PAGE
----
Thanks to Alvin Greene, we now know that there's a filing fee of $10,440 to get your name on the ballot to run for the U.S. Senate from South Carolina. That shocking fact made me wonder what other states charge. So, I looked it up, in an effort to put it all together in a chart [which I did: see below]. Now, after often fruitful and sometimes frustrating internet searching and phone calls to various Secretaries of State and Election Commissions, I have my answer, and it's not pretty.
A nationwide hodgepodge
The fees and requirements differ wildly from state to state. The theme is the same all over: Someone wants to run for federal office. It's the variations that are a crazy-quilt. In some states, all you have to do is pay a minimal fee, fill out some simple forms, show your ID, and voila, you're on the primary ballot. In others, the filing fee is based on a percentage [usually 1 or 2 percent] of the salary of a U.S. Representative or Senator. [That's the deal in South Carolina, where that $10,440 is 1 percent of the current total salary received by a U.S Senator over a full six-year term. Other states charge a percentage of only one year's salary.]
In some states, you pay no fee at all, but in exchange, you need to get a lot of valid signatures [and those numbers and formulas vary from state to state, too] on nominating petitions. Or, you might get a discount on the filing fee by gathering a requisite number of valid signatures, each of which is given a dollar value [actually a very small percentage of a dollar] that's subtracted from the fee.
States [some of them] behaving badly
What I learned from this project: 1) While some states make it fairly easy to run for federal office, many seem to be making major efforts to limit participation. 2) Much of the decision-making about filing fees and formulas for nominating petitions is left to the official Democratic and Republican parties in each stateand it appears that they are intent on keeping out the "riffraff," not only within their own ranks, but particularly those who have the audacity to run as independents or members of third or fourth parties. 3) The inconsistency of filing fees and petition regulations among the 50 states is an object lesson in what happens when we leave things up to the individual states [you know, like voting rights, Medicaid, health insurance, etc]. 4) Filing fees are not the most important issue facing state election commissions and candidates, but they may be indicative of a state's or political party's mindset about civic engagement. 4) If you want to run for federal office, you'd better be serious about it [that's not a bad thing], but consider yourself lucky if you're a resident of a state like Missouri.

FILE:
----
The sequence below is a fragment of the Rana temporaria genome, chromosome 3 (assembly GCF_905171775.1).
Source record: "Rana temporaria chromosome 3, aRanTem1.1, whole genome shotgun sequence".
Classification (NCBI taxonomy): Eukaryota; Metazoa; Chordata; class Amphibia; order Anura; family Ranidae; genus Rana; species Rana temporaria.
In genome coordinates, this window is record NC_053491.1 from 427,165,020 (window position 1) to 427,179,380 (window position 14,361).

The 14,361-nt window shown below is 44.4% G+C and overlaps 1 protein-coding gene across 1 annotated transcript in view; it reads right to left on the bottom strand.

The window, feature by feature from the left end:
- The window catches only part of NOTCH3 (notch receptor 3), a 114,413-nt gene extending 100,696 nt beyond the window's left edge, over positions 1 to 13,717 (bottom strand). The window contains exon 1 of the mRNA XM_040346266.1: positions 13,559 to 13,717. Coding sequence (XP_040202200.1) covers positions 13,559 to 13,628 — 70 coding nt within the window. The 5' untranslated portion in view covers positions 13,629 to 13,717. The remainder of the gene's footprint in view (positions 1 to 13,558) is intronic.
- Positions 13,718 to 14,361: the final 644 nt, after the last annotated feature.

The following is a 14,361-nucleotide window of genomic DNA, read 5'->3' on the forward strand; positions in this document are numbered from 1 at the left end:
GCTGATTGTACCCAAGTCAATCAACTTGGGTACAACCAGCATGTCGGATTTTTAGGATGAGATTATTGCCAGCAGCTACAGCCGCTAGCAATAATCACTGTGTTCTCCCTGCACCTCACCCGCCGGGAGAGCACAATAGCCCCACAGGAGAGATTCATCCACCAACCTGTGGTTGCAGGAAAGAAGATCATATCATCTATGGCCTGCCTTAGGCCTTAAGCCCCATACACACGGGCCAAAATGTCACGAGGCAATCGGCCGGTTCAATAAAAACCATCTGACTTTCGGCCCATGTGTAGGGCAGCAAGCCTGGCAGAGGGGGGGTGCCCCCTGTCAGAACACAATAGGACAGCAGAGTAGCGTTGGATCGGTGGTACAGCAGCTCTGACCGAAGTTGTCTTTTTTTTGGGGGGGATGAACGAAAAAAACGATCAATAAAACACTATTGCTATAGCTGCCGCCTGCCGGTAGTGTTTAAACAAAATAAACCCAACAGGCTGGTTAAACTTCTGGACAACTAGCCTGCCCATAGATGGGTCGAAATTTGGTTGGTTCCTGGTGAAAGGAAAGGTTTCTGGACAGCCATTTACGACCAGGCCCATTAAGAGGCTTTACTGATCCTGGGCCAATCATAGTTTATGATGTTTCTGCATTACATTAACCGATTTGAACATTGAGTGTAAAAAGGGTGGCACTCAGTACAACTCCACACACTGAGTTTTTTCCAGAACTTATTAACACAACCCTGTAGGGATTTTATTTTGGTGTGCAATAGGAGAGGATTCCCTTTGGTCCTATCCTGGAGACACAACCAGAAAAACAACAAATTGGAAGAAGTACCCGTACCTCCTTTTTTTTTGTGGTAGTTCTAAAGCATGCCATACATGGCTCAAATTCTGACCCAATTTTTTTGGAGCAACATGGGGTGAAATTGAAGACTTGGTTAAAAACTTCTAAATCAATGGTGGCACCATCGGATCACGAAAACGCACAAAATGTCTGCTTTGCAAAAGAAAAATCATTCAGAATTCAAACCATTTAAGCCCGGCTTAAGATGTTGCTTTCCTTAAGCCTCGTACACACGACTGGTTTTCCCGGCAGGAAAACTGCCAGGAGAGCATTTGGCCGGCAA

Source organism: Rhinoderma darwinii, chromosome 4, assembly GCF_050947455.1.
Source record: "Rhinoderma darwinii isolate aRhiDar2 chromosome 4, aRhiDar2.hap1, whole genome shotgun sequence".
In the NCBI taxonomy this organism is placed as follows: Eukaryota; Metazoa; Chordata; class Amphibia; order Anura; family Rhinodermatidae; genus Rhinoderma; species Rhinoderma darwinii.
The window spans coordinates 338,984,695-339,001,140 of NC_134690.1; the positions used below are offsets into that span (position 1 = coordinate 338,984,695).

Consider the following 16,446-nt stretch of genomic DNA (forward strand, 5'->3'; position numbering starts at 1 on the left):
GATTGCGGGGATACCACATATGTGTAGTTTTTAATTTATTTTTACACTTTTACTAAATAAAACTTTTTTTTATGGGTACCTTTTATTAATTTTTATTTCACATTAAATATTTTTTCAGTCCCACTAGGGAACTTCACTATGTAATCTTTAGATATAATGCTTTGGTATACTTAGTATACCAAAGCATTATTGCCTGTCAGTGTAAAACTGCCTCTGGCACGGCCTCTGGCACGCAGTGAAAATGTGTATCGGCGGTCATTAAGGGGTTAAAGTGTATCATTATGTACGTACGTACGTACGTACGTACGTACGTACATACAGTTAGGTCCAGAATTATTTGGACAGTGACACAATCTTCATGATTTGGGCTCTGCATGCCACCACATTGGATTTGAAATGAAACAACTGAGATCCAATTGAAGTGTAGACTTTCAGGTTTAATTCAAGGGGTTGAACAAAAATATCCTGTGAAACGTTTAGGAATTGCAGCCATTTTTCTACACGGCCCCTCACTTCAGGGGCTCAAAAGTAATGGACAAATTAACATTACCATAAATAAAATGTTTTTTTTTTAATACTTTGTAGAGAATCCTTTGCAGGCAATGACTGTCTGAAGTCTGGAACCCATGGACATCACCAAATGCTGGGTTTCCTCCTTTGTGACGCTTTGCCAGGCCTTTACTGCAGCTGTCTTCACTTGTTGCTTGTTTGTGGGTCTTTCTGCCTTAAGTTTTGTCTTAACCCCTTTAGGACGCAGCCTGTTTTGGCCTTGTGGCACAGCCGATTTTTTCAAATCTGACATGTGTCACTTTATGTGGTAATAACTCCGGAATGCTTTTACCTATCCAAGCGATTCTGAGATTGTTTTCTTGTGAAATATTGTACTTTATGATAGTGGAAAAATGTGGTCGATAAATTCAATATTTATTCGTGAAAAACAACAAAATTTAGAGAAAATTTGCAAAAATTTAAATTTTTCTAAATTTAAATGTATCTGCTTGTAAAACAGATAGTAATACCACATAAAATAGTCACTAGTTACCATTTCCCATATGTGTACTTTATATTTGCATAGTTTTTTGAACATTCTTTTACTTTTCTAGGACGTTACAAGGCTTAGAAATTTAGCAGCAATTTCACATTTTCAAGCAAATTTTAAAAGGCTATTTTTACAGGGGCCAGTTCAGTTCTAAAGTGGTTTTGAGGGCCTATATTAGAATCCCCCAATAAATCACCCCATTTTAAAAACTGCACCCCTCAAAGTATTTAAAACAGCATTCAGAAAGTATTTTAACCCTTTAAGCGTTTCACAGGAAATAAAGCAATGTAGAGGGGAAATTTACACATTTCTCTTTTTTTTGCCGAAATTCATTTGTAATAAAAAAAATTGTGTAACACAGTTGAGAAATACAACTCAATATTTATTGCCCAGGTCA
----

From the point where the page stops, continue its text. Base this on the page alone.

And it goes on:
See for yourself
You can draw your own conclusions from the table in my origianal post at http://www.occasionalplanet.org/?p=3794. [It's at the end of the article. Sorry, I can't figure out a good way to include it in this cross-posting.]
In the table, I've listed
only the filing fees for U.S. House and U.S. Senate, and only for
candidates running as Democrats or Republicans in 2010. Fees and
requirements can differ for candidates from "third" or "minor" parties,
and if you want to get into that
mess, make your own chart.
All information is as close to complete as I could make it, given that some state websites either bury these fees very deeply, print them in the smallest possible type, remove them between filing periods, or don't list them at all. And they can change from one election cycle to the next. My inquiry about filing fees to one state's Election Commission [I'm not naming names] resulted in a 10-minute hold, while several administrators searched for the Candidate's Manual. Another state office informed me that "the only person in this state who knows that stuff is out of town this week."To see the chart of state-by-state fees, please visit
http://www.occasionalplanet.org/?p=3794, and scroll to the end of the article.